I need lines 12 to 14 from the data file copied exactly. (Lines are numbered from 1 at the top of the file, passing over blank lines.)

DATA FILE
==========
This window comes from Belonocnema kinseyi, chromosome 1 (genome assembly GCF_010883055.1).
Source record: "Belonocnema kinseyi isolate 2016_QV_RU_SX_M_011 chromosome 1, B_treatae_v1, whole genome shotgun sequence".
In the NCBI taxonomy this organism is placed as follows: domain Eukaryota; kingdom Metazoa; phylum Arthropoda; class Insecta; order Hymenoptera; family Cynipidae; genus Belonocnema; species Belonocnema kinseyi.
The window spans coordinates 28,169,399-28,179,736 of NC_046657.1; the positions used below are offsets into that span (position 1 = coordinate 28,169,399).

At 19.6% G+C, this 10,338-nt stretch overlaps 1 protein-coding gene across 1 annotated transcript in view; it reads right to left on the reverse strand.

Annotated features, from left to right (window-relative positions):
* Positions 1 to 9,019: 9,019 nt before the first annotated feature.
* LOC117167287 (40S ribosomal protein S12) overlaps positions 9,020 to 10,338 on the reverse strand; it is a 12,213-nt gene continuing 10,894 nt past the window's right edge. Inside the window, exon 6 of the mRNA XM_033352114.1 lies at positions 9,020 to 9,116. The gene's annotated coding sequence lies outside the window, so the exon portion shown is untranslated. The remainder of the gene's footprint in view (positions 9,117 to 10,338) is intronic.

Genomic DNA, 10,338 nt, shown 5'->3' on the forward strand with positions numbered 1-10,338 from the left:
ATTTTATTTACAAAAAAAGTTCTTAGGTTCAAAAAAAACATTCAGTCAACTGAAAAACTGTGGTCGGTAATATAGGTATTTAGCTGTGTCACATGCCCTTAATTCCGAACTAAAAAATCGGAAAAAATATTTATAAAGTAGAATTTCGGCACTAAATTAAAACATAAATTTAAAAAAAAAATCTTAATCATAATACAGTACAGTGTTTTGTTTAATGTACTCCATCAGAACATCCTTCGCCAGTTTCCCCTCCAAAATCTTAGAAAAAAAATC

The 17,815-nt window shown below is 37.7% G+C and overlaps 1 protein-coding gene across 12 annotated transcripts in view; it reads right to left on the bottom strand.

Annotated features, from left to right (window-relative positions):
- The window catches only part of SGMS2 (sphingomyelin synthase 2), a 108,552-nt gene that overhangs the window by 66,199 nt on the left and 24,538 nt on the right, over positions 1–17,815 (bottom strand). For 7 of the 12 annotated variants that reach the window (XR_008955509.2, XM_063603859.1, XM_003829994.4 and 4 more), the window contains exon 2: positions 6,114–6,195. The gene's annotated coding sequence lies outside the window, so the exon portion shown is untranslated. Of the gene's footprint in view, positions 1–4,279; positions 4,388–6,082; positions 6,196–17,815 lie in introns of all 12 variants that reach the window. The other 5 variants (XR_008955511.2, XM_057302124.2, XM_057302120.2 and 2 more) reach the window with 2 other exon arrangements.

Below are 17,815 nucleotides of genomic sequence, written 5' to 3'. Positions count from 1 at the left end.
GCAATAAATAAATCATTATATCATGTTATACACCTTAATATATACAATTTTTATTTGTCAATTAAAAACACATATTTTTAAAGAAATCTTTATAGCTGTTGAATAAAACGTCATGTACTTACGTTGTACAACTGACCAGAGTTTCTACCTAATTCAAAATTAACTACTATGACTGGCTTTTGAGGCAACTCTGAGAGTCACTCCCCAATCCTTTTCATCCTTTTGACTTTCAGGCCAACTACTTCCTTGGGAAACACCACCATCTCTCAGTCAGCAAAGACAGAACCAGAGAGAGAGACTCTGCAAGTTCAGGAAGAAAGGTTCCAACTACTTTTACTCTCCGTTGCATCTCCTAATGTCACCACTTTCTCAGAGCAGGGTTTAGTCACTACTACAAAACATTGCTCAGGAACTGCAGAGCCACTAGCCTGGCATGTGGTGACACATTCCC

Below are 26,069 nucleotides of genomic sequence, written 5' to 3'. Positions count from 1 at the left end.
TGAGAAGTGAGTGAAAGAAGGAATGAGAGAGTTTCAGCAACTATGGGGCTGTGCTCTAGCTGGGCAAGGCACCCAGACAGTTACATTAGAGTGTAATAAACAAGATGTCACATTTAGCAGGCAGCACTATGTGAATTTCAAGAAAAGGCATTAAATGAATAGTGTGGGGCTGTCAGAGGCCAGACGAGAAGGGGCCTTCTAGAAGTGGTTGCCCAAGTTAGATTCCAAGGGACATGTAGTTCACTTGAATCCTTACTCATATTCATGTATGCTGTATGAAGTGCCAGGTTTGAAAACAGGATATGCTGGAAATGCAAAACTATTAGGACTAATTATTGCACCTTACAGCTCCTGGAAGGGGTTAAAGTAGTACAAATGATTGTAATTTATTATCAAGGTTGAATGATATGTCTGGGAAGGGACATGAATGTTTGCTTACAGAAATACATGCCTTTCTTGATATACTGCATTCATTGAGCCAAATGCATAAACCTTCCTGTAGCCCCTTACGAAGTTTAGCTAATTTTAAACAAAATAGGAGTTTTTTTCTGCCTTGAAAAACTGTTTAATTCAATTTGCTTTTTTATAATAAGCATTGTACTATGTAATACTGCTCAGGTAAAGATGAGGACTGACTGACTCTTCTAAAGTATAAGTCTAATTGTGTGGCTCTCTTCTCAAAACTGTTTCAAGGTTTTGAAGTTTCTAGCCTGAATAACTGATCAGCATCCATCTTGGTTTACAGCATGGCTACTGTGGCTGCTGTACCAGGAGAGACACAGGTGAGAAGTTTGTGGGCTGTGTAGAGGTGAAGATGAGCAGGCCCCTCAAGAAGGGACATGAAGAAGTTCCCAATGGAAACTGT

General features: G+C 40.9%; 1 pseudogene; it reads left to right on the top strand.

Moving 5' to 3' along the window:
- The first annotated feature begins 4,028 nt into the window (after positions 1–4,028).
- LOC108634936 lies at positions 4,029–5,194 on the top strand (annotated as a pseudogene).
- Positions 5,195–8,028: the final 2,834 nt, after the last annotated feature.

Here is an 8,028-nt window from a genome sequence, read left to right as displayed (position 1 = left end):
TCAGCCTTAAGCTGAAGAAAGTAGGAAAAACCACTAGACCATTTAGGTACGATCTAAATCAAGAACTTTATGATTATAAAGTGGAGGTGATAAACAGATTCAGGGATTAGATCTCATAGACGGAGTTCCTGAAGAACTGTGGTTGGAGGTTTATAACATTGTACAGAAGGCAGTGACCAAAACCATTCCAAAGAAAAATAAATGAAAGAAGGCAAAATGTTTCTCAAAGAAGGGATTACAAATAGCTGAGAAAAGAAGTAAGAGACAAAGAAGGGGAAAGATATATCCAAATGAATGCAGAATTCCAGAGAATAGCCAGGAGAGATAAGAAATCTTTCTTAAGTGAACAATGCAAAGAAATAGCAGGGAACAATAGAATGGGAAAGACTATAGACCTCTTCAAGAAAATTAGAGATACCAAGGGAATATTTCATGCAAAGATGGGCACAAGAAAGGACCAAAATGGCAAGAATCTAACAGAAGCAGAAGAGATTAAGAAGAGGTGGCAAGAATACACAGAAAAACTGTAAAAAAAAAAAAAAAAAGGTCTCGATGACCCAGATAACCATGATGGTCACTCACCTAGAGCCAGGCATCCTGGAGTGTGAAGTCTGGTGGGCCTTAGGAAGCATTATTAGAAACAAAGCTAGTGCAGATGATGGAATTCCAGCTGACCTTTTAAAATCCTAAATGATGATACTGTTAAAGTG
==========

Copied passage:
Annotated features, from left to right (window-relative positions):
- The window catches only part of SGMS2 (sphingomyelin synthase 2), a 108,552-nt gene that overhangs the window by 66,199 nt on the left and 24,538 nt on the right, over positions 1–17,815 (bottom strand). For 7 of the 12 annotated variants that reach the window (XR_008955509.2, XM_063603859.1, XM_003829994.4 and 4 more), the window contains exon 2: positions 6,114–6,195. The gene's annotated coding sequence lies outside the window, so the exon portion shown is untranslated. Of the gene's footprint in view, positions 1–4,279; positions 4,388–6,082; positions 6,196–17,815 lie in introns of all 12 variants that reach the window. The other 5 variants (XR_008955511.2, XM_057302124.2, XM_057302120.2 and 2 more) reach the window with 2 other exon arrangements.

Below are 17,815 nucleotides of genomic sequence, written 5' to 3'. Positions count from 1 at the left end.